A Remote Roundtable Discussion: Two seasoned church giving experts share 4 tried-and-true strategies any church leader can use — featuring Eliot Crowther and Becky Kopplin
Q: For most churches, just how big of a problem is a drop-off in summer giving?
Crowther: Really, we need to expect that attendance is going to dip during the summer. Depending on the size, maturity and demographic of your church, that means summer giving can drop between 5% and 50% — the numbers are all over the map.
Kopplin: We’ve seen that many churches experience declines ranging from 13% to 20% during the summer months. We’ve also found that churches who enter the summer
months with the right tools and a planned communication strategy see less than a 1% decline. In fact, by leveraging a robust giving and ChMS platform, churches can increase overall donations by an average of 33% and avoid the summer slump entirely.
Crowther: Many churches are resigned to the reality of the ‘summer slump’ and plan for it every year. Attendance can vary based simply upon how nice the weather is. Volunteers are out of town or taking some much-needed rest.
In other churches, anxiety surrounding summer giving is a minor nuisance — particularly in newer church plants that might not have the financial stability to weather the difficult months.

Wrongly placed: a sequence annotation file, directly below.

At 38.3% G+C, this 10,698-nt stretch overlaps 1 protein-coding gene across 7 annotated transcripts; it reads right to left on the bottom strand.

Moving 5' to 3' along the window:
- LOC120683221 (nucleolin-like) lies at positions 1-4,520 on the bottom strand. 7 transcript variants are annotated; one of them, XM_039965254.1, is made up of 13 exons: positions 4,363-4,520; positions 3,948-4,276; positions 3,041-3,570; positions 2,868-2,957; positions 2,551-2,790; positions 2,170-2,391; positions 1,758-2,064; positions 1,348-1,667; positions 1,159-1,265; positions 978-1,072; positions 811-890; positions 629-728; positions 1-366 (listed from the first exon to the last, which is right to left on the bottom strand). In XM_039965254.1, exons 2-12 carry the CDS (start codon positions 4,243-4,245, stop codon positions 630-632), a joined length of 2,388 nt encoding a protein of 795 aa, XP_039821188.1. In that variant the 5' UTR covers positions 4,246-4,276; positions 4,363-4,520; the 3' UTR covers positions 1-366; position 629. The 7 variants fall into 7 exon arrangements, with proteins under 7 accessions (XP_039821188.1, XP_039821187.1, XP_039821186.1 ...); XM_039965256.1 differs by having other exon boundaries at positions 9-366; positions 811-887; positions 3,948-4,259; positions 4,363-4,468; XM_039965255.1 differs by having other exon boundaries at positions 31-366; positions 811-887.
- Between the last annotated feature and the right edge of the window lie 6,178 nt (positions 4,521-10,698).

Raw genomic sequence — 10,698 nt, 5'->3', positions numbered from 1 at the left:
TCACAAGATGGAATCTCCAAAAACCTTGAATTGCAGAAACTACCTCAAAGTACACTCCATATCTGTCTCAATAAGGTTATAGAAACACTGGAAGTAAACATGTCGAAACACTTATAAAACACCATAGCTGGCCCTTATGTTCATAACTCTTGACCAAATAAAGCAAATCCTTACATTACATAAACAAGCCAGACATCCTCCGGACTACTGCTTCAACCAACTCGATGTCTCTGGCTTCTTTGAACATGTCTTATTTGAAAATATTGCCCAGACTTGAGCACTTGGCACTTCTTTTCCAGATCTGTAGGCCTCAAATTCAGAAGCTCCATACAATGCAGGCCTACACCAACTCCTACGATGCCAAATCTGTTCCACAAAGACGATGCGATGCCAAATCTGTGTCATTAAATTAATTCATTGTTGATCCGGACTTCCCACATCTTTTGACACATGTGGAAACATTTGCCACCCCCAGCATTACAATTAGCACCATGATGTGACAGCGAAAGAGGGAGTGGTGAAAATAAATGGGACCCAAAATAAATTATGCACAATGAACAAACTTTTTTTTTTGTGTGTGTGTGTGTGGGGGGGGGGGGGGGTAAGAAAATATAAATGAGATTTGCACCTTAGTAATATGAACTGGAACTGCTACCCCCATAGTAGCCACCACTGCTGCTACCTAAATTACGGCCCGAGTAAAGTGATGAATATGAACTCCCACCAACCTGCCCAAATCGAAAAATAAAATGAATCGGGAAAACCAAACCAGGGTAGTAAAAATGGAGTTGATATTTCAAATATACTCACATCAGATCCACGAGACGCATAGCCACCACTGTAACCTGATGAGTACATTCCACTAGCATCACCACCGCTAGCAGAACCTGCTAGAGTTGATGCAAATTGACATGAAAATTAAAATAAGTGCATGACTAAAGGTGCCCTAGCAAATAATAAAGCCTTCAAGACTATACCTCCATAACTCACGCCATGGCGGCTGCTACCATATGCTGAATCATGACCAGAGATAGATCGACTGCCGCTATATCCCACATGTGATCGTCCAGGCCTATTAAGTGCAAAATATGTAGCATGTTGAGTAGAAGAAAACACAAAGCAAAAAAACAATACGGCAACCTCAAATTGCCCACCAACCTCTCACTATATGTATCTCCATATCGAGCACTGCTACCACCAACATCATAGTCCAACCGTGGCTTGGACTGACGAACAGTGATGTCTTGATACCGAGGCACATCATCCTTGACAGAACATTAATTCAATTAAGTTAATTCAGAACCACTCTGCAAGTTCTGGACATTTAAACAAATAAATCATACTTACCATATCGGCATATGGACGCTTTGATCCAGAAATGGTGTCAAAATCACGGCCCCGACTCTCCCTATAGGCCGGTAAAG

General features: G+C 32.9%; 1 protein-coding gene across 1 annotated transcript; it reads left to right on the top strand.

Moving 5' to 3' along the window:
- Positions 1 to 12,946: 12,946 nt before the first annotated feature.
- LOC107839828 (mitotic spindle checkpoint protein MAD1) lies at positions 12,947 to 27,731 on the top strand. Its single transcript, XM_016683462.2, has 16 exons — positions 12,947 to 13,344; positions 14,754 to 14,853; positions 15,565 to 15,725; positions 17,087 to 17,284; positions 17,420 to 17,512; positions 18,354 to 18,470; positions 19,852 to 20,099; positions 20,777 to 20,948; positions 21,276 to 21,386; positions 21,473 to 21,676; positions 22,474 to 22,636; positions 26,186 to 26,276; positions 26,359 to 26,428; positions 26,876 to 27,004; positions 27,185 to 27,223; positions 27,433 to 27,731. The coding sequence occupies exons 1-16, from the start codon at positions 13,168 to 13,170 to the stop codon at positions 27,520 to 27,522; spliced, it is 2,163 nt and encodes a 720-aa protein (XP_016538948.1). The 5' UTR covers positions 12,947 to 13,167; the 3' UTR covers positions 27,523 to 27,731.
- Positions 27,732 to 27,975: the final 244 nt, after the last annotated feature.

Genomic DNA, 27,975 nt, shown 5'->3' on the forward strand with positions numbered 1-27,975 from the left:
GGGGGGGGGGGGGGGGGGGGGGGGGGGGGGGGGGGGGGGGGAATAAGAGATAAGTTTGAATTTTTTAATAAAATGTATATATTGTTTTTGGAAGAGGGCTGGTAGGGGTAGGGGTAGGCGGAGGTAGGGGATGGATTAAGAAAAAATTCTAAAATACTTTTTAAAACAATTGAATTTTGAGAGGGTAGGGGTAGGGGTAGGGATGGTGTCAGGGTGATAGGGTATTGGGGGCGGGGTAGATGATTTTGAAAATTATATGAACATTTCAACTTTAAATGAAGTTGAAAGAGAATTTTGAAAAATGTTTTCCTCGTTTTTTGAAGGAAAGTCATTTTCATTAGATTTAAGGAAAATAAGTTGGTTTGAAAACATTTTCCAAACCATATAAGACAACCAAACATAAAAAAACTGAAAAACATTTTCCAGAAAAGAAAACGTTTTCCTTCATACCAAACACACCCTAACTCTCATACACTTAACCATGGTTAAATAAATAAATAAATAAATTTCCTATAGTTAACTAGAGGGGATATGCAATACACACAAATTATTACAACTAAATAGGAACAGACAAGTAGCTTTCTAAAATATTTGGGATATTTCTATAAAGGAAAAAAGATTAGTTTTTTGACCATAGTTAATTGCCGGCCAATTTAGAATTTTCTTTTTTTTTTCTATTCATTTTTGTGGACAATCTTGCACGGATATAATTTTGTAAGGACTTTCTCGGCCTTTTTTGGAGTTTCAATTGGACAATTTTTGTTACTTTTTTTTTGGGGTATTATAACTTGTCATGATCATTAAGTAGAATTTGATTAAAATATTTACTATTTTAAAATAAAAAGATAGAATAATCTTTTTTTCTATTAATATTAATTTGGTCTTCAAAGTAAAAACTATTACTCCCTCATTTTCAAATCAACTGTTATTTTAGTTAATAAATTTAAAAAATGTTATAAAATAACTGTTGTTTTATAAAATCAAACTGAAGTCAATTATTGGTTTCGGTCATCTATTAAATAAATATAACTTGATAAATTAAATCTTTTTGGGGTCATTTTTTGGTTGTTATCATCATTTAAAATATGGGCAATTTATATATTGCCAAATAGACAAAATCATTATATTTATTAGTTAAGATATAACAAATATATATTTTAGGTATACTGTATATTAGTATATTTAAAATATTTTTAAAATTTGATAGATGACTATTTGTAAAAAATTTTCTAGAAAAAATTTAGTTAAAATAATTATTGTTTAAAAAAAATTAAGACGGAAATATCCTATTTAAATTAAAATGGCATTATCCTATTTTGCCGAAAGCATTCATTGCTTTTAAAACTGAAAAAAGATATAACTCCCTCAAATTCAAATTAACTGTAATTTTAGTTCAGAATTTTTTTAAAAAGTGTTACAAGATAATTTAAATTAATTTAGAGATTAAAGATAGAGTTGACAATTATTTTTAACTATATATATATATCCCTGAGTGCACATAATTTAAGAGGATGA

But, that doesn’t mean we’re powerless to do anything about it.
Kopplin: Going blindly into the summer with no plan can be an extremely anxious experience for church leaders. (I’m sure I don’t have to tell you that.) Just as we approach the times of increased donations, so too must we plan for the lulls in attendance.
Nothing can make the summertime blues seem as intense as not pacing to budget. You need to plan, plan, plan! (Have I mentioned … plan?) Approaching your summer season with a proactive plan of a multi-touch donation and communication strategy alleviates all the worry that accompanies lower attendance. Plan to be fiscally conservative in the right areas, while investing early in the framework that will empower your mission as you lay the strategic plans to thwart the valleys of summer donations.
Q: What causes declines in summer giving? (And what can churches do about it?)
#1: When teaching generosity, focus on consistency — and being proactive
Crowther: People can’t pass the plate at a service they don’t attend! Recurring giving is the ‘secret weapon’ you have against the summer months. So, talk about it as an important part of your discipleship process.
In doing so, keep in mind that if the process to set up or edit a recurring gift is difficult, fewer people will engage.
“Nothing can make the summertime blues seem as intense as not pacing to budget … [a]pproaching your summer season with a proactive plan of a multi-touch donation and communication strategy alleviates all the worry that accompanies lower attendance.”
— Becky Kopplin
Kopplin: During the summer months, it’s easy to forget what we’ve disciplined ourselves to do, even as faithful stewards. We’re in a summer rhythm. Fortunately, year-round, nothing supports a faithful donor (and their church) quite like recurring giving.